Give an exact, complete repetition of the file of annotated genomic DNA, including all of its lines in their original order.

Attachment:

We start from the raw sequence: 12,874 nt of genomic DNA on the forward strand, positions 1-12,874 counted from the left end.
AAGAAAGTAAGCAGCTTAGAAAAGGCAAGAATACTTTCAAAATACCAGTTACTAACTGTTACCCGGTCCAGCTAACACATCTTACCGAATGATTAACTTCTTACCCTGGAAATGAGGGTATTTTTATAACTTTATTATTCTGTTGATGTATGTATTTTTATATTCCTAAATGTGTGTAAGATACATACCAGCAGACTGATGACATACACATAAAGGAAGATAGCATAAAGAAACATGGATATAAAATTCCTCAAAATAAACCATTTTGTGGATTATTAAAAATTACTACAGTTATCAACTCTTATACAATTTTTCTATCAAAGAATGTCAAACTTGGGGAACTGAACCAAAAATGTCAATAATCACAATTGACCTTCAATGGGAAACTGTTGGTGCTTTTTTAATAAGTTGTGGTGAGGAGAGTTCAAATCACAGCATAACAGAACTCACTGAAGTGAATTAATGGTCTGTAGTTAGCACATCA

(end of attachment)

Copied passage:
We start from the raw sequence: 12,874 nt of genomic DNA on the forward strand, positions 1-12,874 counted from the left end.
AAGAAAGTAAGCAGCTTAGAAAAGGCAAGAATACTTTCAAAATACCAGTTACTAACTGTTACCCGGTCCAGCTAACACATCTTACCGAATGATTAACTTCTTACCCTGGAAATGAGGGTATTTTTATAACTTTATTATTCTGTTGATGTATGTATTTTTATATTCCTAAATGTGTGTAAGATACATACCAGCAGACTGATGACATACACATAAAGGAAGATAGCATAAAGAAACATGGATATAAAATTCCTCAAAATAAACCATTTTGTGGATTATTAAAAATTACTACAGTTATCAACTCTTATACAATTTTTCTATCAAAGAATGTCAAACTTGGGGAACTGAACCAAAAATGTCAATAATCACAATTGACCTTCAATGGGAAACTGTTGGTGCTTTTTTAATAAGTTGTGGTGAGGAGAGTTCAAATCACAGCATAACAGAACTCACTGAAGTGAATTAATGGTCTGTAGTTAGCACATCA